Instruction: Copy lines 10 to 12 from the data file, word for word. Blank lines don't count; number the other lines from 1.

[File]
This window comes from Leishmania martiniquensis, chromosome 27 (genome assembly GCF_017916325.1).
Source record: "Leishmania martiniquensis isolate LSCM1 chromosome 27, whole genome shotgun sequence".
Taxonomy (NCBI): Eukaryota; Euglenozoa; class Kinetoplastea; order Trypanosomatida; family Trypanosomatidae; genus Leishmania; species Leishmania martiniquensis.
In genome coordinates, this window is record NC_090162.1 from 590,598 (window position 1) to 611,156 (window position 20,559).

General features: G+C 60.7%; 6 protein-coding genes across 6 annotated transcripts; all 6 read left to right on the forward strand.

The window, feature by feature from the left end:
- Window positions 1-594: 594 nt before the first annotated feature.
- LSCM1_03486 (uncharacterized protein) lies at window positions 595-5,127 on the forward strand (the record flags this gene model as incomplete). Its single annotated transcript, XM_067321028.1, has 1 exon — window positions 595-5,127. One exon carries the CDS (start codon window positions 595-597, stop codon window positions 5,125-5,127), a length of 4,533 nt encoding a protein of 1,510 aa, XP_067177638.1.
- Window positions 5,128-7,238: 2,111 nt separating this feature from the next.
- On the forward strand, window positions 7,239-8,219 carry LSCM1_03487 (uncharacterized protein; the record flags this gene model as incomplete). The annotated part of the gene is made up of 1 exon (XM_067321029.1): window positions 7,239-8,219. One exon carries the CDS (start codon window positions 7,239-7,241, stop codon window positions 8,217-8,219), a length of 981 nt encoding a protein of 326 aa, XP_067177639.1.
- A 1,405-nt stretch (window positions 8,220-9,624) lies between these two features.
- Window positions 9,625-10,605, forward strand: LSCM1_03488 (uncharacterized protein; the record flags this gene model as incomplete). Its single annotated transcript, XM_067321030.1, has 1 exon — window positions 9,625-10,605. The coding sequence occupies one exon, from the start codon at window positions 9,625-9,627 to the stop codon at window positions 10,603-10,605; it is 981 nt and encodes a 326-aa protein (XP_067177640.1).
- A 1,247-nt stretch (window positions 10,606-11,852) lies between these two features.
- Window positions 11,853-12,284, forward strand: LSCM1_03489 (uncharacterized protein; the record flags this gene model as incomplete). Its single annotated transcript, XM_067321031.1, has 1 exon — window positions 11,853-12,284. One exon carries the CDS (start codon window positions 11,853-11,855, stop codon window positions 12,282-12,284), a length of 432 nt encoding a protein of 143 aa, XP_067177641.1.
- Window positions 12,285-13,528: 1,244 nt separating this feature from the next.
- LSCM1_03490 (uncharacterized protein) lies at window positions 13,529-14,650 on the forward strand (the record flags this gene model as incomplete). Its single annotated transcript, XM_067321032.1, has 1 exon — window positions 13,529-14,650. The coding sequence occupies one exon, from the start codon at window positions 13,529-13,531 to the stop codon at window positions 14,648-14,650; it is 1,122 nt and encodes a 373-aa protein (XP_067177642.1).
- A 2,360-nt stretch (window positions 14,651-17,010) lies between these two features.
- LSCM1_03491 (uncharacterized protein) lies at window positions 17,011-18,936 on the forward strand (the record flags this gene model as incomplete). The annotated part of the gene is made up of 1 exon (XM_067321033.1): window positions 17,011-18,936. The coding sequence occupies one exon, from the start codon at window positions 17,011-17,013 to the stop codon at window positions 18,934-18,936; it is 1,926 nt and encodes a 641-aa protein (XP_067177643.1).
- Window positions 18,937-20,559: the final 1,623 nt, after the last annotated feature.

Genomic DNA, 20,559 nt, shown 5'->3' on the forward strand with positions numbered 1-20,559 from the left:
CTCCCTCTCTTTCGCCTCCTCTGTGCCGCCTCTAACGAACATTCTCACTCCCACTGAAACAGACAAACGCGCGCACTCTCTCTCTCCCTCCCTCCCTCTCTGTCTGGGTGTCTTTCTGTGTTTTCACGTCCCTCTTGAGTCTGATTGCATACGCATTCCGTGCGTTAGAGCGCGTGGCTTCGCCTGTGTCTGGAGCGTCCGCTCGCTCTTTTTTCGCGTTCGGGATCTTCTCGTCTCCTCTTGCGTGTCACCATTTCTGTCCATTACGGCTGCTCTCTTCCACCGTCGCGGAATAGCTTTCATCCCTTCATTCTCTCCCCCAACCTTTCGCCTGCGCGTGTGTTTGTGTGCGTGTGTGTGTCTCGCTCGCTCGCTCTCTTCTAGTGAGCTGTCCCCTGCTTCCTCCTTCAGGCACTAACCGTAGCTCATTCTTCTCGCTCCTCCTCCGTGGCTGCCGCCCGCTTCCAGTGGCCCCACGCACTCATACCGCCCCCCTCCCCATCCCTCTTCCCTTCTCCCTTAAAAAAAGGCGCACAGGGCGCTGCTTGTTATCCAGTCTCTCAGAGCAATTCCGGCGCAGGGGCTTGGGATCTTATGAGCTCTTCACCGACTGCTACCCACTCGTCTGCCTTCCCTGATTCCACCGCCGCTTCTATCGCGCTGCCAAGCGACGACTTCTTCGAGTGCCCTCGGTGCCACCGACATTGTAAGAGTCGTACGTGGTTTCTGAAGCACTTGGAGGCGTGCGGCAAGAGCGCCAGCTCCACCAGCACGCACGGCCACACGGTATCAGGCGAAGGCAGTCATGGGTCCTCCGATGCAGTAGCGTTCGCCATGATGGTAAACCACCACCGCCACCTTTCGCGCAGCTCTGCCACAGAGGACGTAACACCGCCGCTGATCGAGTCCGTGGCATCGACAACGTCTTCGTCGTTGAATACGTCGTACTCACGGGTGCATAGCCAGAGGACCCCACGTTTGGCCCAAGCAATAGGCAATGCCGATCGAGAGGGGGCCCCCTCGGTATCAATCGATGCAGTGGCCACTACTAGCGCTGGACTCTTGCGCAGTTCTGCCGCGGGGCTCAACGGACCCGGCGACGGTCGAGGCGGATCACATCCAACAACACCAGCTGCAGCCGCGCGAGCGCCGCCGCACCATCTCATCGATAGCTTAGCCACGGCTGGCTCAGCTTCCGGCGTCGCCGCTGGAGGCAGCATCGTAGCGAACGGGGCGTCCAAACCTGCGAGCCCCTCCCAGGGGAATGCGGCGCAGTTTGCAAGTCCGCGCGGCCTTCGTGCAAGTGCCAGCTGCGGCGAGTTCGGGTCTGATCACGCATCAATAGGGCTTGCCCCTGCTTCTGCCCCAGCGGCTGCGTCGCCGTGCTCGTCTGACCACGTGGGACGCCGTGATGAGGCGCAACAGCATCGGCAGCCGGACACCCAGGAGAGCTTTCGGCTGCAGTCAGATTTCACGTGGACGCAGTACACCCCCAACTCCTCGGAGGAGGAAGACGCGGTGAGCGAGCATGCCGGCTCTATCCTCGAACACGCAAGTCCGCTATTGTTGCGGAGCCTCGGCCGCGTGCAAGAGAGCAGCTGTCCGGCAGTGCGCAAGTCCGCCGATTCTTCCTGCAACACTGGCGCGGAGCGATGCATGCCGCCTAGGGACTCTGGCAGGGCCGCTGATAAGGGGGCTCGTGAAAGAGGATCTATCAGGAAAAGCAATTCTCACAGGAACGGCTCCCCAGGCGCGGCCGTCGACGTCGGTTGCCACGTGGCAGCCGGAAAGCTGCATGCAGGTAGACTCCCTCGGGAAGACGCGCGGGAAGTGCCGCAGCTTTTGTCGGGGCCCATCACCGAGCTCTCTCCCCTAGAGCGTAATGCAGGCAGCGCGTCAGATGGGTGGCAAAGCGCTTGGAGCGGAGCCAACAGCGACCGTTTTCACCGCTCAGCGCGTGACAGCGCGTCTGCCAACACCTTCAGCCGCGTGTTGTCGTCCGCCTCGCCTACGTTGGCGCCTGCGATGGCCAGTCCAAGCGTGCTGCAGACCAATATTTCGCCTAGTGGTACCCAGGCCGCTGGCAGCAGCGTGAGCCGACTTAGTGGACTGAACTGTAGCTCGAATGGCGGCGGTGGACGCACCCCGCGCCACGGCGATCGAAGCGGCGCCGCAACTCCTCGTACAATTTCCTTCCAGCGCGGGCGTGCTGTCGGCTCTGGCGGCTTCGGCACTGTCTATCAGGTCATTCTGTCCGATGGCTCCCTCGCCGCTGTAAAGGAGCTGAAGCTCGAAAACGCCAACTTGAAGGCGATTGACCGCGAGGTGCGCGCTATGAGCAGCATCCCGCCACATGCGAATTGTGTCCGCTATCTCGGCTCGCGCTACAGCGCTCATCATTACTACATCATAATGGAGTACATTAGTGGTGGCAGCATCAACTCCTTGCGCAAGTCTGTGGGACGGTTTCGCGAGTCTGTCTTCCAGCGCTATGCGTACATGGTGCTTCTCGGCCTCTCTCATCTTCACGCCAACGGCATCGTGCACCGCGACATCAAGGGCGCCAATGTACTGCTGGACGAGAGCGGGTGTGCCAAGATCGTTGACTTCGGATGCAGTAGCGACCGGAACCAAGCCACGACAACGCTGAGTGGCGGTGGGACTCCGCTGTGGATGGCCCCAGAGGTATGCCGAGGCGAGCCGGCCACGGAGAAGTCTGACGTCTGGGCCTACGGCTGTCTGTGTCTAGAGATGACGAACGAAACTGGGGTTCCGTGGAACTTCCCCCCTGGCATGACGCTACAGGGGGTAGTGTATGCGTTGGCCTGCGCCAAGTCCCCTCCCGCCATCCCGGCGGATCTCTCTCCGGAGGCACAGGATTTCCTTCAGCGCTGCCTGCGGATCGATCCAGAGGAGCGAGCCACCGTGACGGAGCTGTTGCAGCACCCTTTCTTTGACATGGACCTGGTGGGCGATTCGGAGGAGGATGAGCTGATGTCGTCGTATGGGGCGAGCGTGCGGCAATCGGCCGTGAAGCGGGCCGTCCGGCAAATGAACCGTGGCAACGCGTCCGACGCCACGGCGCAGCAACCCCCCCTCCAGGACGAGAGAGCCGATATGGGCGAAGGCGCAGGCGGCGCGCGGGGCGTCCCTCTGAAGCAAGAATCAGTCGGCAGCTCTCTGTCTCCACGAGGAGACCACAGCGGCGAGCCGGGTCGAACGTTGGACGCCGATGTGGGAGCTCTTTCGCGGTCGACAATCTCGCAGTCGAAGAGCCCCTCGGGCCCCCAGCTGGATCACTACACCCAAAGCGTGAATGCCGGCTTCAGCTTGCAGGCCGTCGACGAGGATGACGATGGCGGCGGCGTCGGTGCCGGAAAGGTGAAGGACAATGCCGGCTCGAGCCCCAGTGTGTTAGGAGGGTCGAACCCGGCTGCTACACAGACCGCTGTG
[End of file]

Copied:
- On the forward strand, window positions 7,239-8,219 carry LSCM1_03487 (uncharacterized protein; the record flags this gene model as incomplete). The annotated part of the gene is made up of 1 exon (XM_067321029.1): window positions 7,239-8,219. One exon carries the CDS (start codon window positions 7,239-7,241, stop codon window positions 8,217-8,219), a length of 981 nt encoding a protein of 326 aa, XP_067177639.1.
- A 1,405-nt stretch (window positions 8,220-9,624) lies between these two features.
- Window positions 9,625-10,605, forward strand: LSCM1_03488 (uncharacterized protein; the record flags this gene model as incomplete). Its single annotated transcript, XM_067321030.1, has 1 exon — window positions 9,625-10,605. The coding sequence occupies one exon, from the start codon at window positions 9,625-9,627 to the stop codon at window positions 10,603-10,605; it is 981 nt and encodes a 326-aa protein (XP_067177640.1).